CDC reports a record number of measles cases in the US
The Centers for Disease Control and Prevention says America may lose measles elimination status if outbreaks continue.
The number of measles cases reported so far this year is the highest tally in 27 years, U.S. health officials said Thursday.
The Centers for Disease Control and Prevention reported 971 measles cases for 2019. The new numbers pushed the national total above the 963 illnesses reported for all of 1994. The nation last saw this many cases in 1992, when more than 2,200 were reported overall.
"Measles is preventable, and the way to end this outbreak is to ensure that all children and adults who can get vaccinated, do get vaccinated," CDC Director Robert Redfield, M.D., said in a statement to Fox News.
"Again, I want to reassure parents that vaccines are safe, they do not cause autism. The greater danger is the disease that vaccination prevents."
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Measles, once common in the U.S., became rare after vaccination campaigns that started in the 1960s. A decade ago, there were fewer than 100 cases a year.
Overall vaccination rates have remained fairly high, but outbreaks have been happening in communities where parents have refused recommended shots, U.S. health officials say. Often, those parents express fears that the vaccinations themselves raise other health risks, like autism.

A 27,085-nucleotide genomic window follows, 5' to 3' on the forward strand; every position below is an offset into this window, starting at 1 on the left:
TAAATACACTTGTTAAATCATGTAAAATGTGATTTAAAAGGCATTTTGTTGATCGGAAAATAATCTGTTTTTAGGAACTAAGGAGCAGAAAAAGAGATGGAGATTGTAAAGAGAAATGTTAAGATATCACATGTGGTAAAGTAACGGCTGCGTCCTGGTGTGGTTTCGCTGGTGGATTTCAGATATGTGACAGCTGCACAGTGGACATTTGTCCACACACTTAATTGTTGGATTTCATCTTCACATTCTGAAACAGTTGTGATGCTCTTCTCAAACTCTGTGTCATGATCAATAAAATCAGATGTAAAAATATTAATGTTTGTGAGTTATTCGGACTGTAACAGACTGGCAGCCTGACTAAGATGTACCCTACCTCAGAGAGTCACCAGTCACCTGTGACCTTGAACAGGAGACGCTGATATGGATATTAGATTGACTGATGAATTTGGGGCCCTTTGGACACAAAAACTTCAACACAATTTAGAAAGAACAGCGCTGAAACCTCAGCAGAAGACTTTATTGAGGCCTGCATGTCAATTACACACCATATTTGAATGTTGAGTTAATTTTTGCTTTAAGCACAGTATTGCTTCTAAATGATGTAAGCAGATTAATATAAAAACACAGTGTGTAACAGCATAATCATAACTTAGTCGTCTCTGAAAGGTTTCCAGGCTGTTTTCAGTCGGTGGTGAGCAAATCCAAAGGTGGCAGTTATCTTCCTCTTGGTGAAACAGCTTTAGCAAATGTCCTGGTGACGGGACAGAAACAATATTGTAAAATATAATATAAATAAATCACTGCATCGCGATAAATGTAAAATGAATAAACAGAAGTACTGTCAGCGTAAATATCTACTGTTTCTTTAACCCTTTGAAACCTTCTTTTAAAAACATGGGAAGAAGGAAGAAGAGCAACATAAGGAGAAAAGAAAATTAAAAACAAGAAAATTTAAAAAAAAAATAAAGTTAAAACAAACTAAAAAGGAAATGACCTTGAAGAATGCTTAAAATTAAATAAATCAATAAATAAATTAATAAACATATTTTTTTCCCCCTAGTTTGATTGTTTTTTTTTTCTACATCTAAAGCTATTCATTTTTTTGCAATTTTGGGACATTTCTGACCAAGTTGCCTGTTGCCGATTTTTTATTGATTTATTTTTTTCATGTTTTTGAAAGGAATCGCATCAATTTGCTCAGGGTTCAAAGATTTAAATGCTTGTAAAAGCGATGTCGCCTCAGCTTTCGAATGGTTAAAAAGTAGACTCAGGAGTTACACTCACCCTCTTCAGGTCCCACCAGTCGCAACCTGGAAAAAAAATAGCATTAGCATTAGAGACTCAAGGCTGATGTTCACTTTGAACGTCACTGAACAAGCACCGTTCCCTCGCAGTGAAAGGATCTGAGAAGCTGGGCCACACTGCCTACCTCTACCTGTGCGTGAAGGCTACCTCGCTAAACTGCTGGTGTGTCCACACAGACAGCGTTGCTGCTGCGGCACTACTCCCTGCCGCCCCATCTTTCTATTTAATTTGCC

The latest spate of illnesses is scattered across 26 states, but most are in New York City.
The city's surge, which began last October, is already the largest local measles outbreak in the U.S. in nearly 30 years. It started when some unvaccinated children visited Israel, where a measles outbreak was occurring.
More than 500 cases have been diagnosed in two Brooklyn neighborhoods — Williamsburg and Borough Park — and they are mainly among unvaccinated children in Orthodox Jewish communities. Forty-two people have been hospitalized, including 12 treated in intensive care units.
More than 25,000 doses of vaccine have been given to children and teenagers in those two neighborhoods since October.
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Some have been motivated by a city order issued in April that all children and adults who live in four Brooklyn ZIP codes be vaccinated or face fines of up to $1,000. City officials say 123 people have received summonses for not complying with the order.
The city health department has put 400 people to work on the outbreak, and forged new relationships with community organizations to make a better case for vaccinations.
The officials believe it’s all paying off. New measles diagnoses dropped to 60 this month from 163 the month before.
The Associated Press contributed to this report.
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